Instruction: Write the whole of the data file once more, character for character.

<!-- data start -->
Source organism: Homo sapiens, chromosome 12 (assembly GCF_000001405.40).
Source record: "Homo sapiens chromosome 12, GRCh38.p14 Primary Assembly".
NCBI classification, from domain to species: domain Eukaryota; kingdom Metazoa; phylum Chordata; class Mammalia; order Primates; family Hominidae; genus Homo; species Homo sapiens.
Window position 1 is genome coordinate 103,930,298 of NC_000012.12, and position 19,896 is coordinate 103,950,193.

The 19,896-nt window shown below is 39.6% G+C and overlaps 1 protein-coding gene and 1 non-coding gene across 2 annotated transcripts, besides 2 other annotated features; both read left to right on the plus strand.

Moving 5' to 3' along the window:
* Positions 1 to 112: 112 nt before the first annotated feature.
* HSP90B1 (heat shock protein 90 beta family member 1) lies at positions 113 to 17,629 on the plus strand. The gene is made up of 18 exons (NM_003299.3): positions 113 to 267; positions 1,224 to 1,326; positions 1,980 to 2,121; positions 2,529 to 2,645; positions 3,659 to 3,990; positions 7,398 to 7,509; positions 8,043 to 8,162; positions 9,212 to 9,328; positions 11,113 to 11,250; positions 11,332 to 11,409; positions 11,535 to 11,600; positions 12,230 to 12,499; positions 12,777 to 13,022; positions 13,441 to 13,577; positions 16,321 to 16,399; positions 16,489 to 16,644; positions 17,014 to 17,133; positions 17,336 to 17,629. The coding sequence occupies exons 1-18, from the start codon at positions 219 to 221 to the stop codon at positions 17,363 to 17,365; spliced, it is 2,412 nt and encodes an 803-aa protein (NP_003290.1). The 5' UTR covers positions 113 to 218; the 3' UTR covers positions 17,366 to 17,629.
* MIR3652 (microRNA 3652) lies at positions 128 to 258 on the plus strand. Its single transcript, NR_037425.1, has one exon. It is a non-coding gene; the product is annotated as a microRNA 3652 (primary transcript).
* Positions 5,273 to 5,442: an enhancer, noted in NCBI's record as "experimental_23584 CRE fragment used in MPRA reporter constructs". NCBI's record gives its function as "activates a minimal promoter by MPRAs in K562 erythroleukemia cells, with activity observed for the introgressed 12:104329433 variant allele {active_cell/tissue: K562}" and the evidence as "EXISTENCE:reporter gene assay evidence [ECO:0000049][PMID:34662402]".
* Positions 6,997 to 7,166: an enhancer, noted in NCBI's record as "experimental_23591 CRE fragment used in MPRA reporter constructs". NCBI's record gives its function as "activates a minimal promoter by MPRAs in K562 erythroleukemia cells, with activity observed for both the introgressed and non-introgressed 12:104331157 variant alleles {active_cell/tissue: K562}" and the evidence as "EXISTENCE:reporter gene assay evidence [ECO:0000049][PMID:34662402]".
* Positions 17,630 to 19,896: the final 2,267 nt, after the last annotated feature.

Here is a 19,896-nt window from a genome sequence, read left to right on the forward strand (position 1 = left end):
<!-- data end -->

Source organism: Homo sapiens, chromosome 12 (assembly GCF_000001405.40).
Source record: "Homo sapiens chromosome 12, GRCh38.p14 Primary Assembly".
NCBI classification, from domain to species: domain Eukaryota; kingdom Metazoa; phylum Chordata; class Mammalia; order Primates; family Hominidae; genus Homo; species Homo sapiens.
Window position 1 is genome coordinate 103,930,298 of NC_000012.12, and position 19,896 is coordinate 103,950,193.

The 19,896-nt window shown below is 39.6% G+C and overlaps 1 protein-coding gene and 1 non-coding gene across 2 annotated transcripts, besides 2 other annotated features; both read left to right on the plus strand.

Moving 5' to 3' along the window:
* Positions 1 to 112: 112 nt before the first annotated feature.
* HSP90B1 (heat shock protein 90 beta family member 1) lies at positions 113 to 17,629 on the plus strand. The gene is made up of 18 exons (NM_003299.3): positions 113 to 267; positions 1,224 to 1,326; positions 1,980 to 2,121; positions 2,529 to 2,645; positions 3,659 to 3,990; positions 7,398 to 7,509; positions 8,043 to 8,162; positions 9,212 to 9,328; positions 11,113 to 11,250; positions 11,332 to 11,409; positions 11,535 to 11,600; positions 12,230 to 12,499; positions 12,777 to 13,022; positions 13,441 to 13,577; positions 16,321 to 16,399; positions 16,489 to 16,644; positions 17,014 to 17,133; positions 17,336 to 17,629. The coding sequence occupies exons 1-18, from the start codon at positions 219 to 221 to the stop codon at positions 17,363 to 17,365; spliced, it is 2,412 nt and encodes an 803-aa protein (NP_003290.1). The 5' UTR covers positions 113 to 218; the 3' UTR covers positions 17,366 to 17,629.
* MIR3652 (microRNA 3652) lies at positions 128 to 258 on the plus strand. Its single transcript, NR_037425.1, has one exon. It is a non-coding gene; the product is annotated as a microRNA 3652 (primary transcript).
* Positions 5,273 to 5,442: an enhancer, noted in NCBI's record as "experimental_23584 CRE fragment used in MPRA reporter constructs". NCBI's record gives its function as "activates a minimal promoter by MPRAs in K562 erythroleukemia cells, with activity observed for the introgressed 12:104329433 variant allele {active_cell/tissue: K562}" and the evidence as "EXISTENCE:reporter gene assay evidence [ECO:0000049][PMID:34662402]".
* Positions 6,997 to 7,166: an enhancer, noted in NCBI's record as "experimental_23591 CRE fragment used in MPRA reporter constructs". NCBI's record gives its function as "activates a minimal promoter by MPRAs in K562 erythroleukemia cells, with activity observed for both the introgressed and non-introgressed 12:104331157 variant alleles {active_cell/tissue: K562}" and the evidence as "EXISTENCE:reporter gene assay evidence [ECO:0000049][PMID:34662402]".
* Positions 17,630 to 19,896: the final 2,267 nt, after the last annotated feature.

Here is a 19,896-nt window from a genome sequence, read left to right on the forward strand (position 1 = left end):